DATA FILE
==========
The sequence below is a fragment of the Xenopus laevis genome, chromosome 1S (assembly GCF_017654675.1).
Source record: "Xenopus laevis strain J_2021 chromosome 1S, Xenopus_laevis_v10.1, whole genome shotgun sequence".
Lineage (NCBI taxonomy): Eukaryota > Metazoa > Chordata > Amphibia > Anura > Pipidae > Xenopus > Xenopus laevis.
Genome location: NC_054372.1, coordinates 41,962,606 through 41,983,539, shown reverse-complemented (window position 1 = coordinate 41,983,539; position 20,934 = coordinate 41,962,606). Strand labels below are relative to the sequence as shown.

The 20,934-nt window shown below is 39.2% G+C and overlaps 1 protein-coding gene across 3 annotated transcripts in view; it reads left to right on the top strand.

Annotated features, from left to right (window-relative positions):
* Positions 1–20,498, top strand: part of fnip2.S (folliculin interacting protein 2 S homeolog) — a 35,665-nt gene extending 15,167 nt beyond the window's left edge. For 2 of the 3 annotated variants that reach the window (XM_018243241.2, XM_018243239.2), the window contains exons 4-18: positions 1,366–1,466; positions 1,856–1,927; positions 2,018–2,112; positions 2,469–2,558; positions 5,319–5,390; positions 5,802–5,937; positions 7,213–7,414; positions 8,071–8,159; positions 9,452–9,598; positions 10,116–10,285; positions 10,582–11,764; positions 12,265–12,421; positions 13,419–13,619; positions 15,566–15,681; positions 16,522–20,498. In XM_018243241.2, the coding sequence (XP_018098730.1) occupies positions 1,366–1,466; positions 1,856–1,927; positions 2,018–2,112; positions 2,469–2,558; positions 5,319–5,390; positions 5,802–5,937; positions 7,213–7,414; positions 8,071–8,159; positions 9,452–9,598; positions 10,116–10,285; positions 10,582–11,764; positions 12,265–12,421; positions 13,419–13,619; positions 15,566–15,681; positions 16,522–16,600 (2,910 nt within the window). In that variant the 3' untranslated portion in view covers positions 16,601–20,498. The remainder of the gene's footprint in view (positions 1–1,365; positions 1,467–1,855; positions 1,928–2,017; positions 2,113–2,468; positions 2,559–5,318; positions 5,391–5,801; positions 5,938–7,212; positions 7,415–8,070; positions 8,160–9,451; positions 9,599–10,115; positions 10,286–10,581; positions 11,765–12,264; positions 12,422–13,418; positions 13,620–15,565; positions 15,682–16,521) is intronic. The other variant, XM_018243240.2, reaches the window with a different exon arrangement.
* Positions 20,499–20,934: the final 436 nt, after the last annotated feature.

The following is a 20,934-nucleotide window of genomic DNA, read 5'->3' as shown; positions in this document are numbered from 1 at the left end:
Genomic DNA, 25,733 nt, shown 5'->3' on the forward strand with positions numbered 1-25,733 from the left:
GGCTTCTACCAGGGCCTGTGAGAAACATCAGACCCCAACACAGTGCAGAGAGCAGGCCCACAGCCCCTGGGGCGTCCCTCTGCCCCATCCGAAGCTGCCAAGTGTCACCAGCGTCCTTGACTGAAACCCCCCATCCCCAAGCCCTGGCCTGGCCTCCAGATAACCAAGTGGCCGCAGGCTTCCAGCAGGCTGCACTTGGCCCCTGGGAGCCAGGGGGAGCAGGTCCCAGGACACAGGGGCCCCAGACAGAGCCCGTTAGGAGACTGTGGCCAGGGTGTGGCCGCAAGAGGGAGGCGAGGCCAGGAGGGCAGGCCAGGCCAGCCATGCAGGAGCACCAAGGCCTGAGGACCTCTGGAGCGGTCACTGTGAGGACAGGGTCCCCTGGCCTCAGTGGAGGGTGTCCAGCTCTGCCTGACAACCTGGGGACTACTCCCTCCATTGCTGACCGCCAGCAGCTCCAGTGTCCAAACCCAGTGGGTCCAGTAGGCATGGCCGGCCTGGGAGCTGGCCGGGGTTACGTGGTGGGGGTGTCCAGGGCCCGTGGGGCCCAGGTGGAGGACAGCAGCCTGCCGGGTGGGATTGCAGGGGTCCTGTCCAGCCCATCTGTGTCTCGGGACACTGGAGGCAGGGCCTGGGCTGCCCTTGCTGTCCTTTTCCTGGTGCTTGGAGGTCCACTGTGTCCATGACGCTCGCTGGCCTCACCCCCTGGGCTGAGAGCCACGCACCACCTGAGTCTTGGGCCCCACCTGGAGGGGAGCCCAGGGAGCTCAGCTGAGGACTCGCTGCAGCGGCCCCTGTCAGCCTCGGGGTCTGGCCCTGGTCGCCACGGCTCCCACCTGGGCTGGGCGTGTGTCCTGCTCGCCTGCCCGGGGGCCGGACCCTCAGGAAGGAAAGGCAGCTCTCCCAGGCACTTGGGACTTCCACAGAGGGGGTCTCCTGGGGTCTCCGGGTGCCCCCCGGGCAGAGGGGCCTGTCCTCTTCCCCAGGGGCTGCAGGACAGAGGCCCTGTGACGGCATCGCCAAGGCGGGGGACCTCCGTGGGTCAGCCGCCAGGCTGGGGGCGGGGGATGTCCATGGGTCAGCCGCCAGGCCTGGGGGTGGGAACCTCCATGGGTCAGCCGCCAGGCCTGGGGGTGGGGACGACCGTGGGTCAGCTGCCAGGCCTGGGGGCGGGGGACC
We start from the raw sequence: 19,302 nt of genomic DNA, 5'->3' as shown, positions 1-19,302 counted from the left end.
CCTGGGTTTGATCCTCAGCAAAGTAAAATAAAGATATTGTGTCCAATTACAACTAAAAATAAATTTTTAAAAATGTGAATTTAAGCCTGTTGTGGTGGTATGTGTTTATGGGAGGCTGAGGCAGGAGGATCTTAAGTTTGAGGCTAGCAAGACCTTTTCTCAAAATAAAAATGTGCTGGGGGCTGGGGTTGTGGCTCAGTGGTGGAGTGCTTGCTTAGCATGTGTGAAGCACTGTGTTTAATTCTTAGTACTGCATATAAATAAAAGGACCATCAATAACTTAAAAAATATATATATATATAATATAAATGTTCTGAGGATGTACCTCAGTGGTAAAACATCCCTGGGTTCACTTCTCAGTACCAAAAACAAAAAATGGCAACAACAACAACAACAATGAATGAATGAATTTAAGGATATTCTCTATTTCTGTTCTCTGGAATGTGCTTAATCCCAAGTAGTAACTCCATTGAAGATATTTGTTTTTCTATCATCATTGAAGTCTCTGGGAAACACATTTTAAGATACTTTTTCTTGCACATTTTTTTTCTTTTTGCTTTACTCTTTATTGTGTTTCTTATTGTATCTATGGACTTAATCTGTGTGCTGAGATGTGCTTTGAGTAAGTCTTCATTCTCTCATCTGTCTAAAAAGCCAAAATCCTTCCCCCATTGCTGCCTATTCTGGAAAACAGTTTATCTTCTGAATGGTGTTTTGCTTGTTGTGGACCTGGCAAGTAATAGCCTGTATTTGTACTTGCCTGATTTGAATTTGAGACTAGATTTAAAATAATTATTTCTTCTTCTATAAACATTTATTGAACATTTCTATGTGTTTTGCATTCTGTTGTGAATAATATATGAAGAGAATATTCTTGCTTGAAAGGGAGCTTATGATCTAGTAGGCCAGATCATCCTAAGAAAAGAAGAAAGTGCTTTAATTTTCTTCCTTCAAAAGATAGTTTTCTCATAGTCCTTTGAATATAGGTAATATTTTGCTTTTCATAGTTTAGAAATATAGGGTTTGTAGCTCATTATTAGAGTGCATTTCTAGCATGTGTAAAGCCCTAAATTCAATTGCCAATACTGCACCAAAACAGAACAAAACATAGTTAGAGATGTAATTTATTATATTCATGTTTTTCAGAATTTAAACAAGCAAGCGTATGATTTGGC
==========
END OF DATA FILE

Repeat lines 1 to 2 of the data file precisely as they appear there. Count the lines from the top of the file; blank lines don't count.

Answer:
The sequence below is a fragment of the Xenopus laevis genome, chromosome 1S (assembly GCF_017654675.1).
Source record: "Xenopus laevis strain J_2021 chromosome 1S, Xenopus_laevis_v10.1, whole genome shotgun sequence".